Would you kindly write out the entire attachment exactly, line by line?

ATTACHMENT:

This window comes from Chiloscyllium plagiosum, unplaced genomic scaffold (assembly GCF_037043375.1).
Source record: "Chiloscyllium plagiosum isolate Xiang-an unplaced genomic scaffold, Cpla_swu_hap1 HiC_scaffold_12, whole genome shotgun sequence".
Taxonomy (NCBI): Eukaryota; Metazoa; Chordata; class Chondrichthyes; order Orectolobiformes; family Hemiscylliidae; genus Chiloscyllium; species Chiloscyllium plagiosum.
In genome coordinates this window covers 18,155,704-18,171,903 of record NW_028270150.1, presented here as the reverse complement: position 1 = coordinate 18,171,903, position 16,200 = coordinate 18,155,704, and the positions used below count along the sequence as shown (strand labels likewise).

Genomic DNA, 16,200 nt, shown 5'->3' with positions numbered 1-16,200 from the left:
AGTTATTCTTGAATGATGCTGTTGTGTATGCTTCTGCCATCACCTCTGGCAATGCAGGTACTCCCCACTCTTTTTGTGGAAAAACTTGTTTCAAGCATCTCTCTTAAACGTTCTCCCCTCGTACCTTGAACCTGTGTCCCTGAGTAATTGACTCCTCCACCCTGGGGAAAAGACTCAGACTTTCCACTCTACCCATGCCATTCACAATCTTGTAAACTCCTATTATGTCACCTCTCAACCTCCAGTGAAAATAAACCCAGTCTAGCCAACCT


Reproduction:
This window comes from Chiloscyllium plagiosum, unplaced genomic scaffold (assembly GCF_037043375.1).
Source record: "Chiloscyllium plagiosum isolate Xiang-an unplaced genomic scaffold, Cpla_swu_hap1 HiC_scaffold_12, whole genome shotgun sequence".
Taxonomy (NCBI): Eukaryota; Metazoa; Chordata; class Chondrichthyes; order Orectolobiformes; family Hemiscylliidae; genus Chiloscyllium; species Chiloscyllium plagiosum.
In genome coordinates this window covers 18,155,704-18,171,903 of record NW_028270150.1, presented here as the reverse complement: position 1 = coordinate 18,171,903, position 16,200 = coordinate 18,155,704, and the positions used below count along the sequence as shown (strand labels likewise).

Genomic DNA, 16,200 nt, shown 5'->3' with positions numbered 1-16,200 from the left:
AGTTATTCTTGAATGATGCTGTTGTGTATGCTTCTGCCATCACCTCTGGCAATGCAGGTACTCCCCACTCTTTTTGTGGAAAAACTTGTTTCAAGCATCTCTCTTAAACGTTCTCCCCTCGTACCTTGAACCTGTGTCCCTGAGTAATTGACTCCTCCACCCTGGGGAAAAGACTCAGACTTTCCACTCTACCCATGCCATTCACAATCTTGTAAACTCCTATTATGTCACCTCTCAACCTCCAGTGAAAATAAACCCAGTCTAGCCAACCT